I grew up, as did many of you, listening to country music.  My father played a banjo and two of my brothers played guitars.  Most of the songs fifty years ago dwelt on family, country and church.  Many of them still do, but some country songs promote adultery, drinking and other evils.  Why not go back to the music of Eddy Arnold, Jim Reeves and Marty Robbins?  I cannot imagine Eddy Arnold's singing "One Has My Name, the Other Has My Heart" or similar songs.  Songs-good or bad-have an influence on individuals' thinking.  As a nation, we have an obligation to make sure our songs contribute to good thoughts and hence to good character.


How can Christians listen to or allow their children to listen to songs that teach values that are the very opposite of biblical values?  Our courts have ruled that the government cannot regulate speech-whether or radio or on television or in the movies, although it is attempting to do so in passing so-called "hate laws."  What could possibly be worse in the eyes of liberal politicians and theologians than censoring movies, television, music and books?  But there is someone who can and must censor what their children see and hear-parents, that is, if they care about the moral values their children imbibe.  Tragically, some parents are too busy with their own interests to care about what their children learn from the popular media.  Then they wonder why their children drink, get into trouble with the law and have babies out of wedlock.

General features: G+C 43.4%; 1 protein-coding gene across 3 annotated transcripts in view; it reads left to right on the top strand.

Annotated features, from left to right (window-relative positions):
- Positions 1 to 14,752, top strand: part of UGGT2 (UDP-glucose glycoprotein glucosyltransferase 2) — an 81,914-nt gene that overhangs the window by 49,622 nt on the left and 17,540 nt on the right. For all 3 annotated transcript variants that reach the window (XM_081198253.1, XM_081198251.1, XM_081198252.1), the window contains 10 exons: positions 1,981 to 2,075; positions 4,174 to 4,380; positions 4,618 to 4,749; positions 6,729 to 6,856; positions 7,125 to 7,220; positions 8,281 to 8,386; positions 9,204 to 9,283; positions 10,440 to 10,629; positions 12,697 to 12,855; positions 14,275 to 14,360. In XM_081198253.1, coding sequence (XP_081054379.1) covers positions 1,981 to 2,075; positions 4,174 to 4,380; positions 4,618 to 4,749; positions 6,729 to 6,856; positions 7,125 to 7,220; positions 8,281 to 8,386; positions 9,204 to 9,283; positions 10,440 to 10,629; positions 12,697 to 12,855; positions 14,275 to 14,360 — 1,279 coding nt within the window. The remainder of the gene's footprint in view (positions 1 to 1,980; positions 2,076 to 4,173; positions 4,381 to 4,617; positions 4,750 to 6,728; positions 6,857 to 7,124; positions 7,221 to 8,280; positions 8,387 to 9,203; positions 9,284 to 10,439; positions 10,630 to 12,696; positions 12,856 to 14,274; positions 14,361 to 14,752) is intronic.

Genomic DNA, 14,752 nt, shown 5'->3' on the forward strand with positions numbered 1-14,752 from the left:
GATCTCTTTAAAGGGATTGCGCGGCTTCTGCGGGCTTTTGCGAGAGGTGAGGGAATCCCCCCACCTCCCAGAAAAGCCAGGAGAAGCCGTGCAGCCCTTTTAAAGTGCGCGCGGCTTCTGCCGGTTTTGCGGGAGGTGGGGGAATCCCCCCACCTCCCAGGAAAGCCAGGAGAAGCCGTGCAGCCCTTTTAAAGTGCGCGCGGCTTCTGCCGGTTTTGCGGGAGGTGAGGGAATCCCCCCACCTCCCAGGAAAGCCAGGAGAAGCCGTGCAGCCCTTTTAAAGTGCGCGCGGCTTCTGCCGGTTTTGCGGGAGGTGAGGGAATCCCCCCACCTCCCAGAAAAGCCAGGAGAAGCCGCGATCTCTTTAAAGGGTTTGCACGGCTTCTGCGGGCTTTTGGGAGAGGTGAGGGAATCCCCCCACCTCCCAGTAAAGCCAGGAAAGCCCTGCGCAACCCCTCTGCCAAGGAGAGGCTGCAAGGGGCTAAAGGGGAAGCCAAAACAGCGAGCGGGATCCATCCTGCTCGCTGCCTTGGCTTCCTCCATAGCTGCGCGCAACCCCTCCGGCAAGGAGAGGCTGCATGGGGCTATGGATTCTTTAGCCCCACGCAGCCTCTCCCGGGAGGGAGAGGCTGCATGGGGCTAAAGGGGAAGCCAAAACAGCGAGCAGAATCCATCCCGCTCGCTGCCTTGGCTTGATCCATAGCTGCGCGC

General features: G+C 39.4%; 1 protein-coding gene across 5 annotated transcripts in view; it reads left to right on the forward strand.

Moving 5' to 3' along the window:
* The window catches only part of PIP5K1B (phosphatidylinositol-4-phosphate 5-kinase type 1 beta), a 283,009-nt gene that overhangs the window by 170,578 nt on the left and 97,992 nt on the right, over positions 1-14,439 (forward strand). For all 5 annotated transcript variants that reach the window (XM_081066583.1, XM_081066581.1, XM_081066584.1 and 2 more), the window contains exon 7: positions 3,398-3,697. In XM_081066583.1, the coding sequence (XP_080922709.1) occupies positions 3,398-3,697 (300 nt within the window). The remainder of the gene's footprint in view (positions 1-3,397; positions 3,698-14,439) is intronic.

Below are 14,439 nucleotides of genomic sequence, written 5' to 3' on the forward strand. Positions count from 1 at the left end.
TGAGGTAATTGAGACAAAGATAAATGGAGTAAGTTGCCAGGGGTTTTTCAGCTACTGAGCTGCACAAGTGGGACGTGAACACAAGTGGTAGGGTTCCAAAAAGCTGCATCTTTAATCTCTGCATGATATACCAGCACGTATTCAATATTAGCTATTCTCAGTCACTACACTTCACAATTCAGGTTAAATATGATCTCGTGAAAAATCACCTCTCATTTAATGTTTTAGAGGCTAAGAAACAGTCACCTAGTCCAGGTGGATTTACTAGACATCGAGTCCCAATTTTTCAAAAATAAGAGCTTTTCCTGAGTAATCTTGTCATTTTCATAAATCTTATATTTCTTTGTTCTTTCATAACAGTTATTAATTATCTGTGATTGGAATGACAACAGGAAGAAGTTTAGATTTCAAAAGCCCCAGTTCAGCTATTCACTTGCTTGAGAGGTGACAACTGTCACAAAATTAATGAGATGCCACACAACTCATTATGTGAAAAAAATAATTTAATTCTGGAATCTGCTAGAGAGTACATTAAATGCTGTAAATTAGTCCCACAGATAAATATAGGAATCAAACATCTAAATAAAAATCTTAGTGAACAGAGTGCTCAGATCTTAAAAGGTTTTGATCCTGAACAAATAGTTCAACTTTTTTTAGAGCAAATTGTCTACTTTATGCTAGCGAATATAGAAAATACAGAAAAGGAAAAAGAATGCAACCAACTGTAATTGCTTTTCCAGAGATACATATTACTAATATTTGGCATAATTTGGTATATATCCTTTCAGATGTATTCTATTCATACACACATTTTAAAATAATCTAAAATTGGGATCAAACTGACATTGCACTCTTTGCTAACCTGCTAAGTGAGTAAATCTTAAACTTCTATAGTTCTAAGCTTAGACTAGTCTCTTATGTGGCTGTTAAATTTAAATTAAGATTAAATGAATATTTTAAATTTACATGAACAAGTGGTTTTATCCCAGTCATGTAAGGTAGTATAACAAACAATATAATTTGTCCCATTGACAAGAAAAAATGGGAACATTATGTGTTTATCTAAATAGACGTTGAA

Three verses from Paul's epistles show just how important thinking is in building character.  The apostle urged his faithful brothers at Philippi: "Let this mind (or thinking) be in you, which was in Christ Jesus " (Phil. 2:5).  "Finally, brethren, whatsoever things are true, whatsoever things are honest, whatsoever things are just, whatsoever things are pure, whatsoever things are lovely, whatsoever things are of good report; if there be any virtue, and if there be any praise, think on these things" (Phil. 4:8).  Why should Christians think on truth, honesty, justice, purity, loveliness, virtue and praise?  Are these attitudes and attributes just to be an exercise of the mind?  If we think and meditate on these qualities, we tend to incorporate them into our actions.  Paul's powerful advice to the Colossian Christians has a direct bearing on our attitudes.  "If you then be risen with Christ, seek those things which are above, where Christ sits on the right hand of God.  Set your affection on things above, not on things of the earth.  For you are dead, and your life is hidden with God.  When Christ shall appear, then shall we appear with him in glory" (Col. 3: 1-4).


"Sow a thought, reap an action; sow an action, reap a habit."  Most of us know that regular actions become habitual.  For example, my family of orientation and my family of procreation always made a habit of going to all the services of the local church.  Attending services was much more than a habit at our homes, but it was a habit.  On the other hand, many families have a different habit-not attending.  The word "habit" is not used in the King James translation of the following verse, but there is no doubt about the author's meaning.  "And let us consider one another to provoke to love and good works: not forsaking the assembling of ourselves together, as the manner of some is; but exhorting one another, and so much the more as you see the day approaching" (Heb. 10:24-25).